There was no time for Plant Stops as we had to drive 487 miles (784 km) over not the fastest roads in the world and deal with the time consuming bureaucratic nightmare that is crossing international borders.
! have yet to be convinced of the benefits of such activities, other than keeping huge numbers of people from contributing to the unemployment statistics. Once upon a time they used to affect travel between countries that now make up the European Community. Where once cars queued for miles or kilometers, they now flash by the man made boundary lines at the maximum speed permitted on the local motorways and none of the countries seem to have collapsed as a result of the change in attitudes. Of course it took many years to get to this and I understand that the process was not without difficulties, but worth it none the less.
Once again, we had to report to the Mexican customs office to obtain a refund of the US$400 deposit that we had to pay on entering Mexico. The lady examined the pile of documents that we presented and returned a couple of them and, with a smile said that we had to go and get more photocopies of these. There was a photocopier one step behind her. ‘Only for office use’ she explained. Not for copies of customer documents. Aargghh! I would gladly have paid what ever commercial cost there might be for the copies to be taken there and then, but again we had to walk in the burning heat some 300 m. to the little Cambio kiosk where we had these exact documents copied before, on entry. There was no point in arguing the logic and inefficiencies of the process, the staff involved are on the whole not motivated to improve the customer service that they are paid to provide – they just do as they are told and seem to enjoy the power that this gives them.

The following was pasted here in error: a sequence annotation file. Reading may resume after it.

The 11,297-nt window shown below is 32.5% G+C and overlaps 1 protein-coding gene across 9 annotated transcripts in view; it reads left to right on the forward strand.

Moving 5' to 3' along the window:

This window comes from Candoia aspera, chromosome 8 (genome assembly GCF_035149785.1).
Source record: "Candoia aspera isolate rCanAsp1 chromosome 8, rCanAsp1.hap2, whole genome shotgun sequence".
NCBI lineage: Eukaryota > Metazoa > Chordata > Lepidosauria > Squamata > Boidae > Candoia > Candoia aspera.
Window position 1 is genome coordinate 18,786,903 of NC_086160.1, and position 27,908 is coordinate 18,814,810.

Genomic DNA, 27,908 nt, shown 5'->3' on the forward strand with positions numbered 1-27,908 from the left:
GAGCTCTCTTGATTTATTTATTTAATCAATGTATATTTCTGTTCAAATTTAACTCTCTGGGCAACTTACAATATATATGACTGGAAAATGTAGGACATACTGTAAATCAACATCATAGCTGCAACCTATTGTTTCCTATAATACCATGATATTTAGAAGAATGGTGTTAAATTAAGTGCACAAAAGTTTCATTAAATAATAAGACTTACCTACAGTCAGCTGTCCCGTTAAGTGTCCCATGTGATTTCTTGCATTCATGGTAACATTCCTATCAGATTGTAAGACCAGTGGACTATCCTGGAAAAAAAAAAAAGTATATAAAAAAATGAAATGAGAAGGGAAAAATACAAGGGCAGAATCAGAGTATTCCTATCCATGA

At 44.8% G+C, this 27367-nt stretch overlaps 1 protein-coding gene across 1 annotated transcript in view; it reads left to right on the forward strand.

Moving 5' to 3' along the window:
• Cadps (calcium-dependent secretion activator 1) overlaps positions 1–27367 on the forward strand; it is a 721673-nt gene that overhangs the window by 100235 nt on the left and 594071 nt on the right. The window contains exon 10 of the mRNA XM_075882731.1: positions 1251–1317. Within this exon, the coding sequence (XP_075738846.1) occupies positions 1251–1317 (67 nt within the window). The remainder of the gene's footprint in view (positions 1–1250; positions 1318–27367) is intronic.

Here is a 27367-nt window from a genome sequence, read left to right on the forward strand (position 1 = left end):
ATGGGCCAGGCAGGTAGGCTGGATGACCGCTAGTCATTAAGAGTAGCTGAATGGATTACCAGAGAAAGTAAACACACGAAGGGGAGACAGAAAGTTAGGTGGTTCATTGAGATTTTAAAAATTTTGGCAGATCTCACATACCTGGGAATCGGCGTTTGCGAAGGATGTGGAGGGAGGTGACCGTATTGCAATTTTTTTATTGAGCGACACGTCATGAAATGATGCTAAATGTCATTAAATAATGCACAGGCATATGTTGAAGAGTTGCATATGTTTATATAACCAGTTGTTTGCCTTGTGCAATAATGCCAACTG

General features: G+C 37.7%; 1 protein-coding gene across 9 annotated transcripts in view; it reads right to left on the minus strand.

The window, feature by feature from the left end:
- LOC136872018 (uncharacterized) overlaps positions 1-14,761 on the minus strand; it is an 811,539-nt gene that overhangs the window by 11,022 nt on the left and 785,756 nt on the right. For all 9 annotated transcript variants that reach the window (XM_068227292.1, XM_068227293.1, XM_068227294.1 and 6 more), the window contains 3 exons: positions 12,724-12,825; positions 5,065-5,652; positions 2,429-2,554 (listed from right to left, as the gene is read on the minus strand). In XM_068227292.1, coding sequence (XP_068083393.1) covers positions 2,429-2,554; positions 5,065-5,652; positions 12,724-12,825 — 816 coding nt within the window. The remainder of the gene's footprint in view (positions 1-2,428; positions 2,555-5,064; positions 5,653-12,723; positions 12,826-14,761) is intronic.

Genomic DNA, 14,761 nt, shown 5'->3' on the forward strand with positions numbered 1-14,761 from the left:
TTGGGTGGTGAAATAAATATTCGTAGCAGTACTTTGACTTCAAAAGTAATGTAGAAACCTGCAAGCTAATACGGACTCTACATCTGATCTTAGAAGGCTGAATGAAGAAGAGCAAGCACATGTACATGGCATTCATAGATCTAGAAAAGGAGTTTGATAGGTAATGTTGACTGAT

On to the US entry point. After 30 minutes in a slow moving queue it was our turn. My non US passport was the first note on the yellow card and Eunice’s black mark of having received unsolicited plant material from a plant friend in Thailand nearly a year ago was the second, so on to the inspection area. We were marched into the admin hall while a team of officers decended on Ruby. ‘Sit down’ was the instruction, as we took our place in a hall full of rows of chairs, with about 50 Mexicans waiting their turn. After about five minutes I had worked out that on entering the hall you were supposed to get a number, not unlike the system in use in UK post offices, where there are lots of notes to tell you what was expected. Not here. Some Mexicans who had entered after us were therefore now ahead of us in the queue. This was spotted by one of the officers who called me over and put me to the front of the queue. I was not about to complain. I had a valid entry stamp and permission to stay for 3 months from entering on 3 February, so what was the problem? Best not to ask as there are lots of ways in which life could suddenly become a lot more difficult.
Back to the car that had now been searched from top to bottom and declared as clean as we knew it would be. There is nothing anti-American or anti-Mexican intended in this little rant, just frustration at the inefficiencies experienced at yet another international border crossing anywhere in the world.
On the positive side, the whole drama, crossing from Ciudad Acuna took just over an hour, which probably makes it one of the fastest during this winter’s crossings.
We arrived in Tucson as dusk fell, still in the mood for a steak at the Silver Saddle where, on a Saturday night, Eunice had reserved a table by phone, in advance, so that we sailed by the queues waiting outside.
If only we could reserve border crossings this way!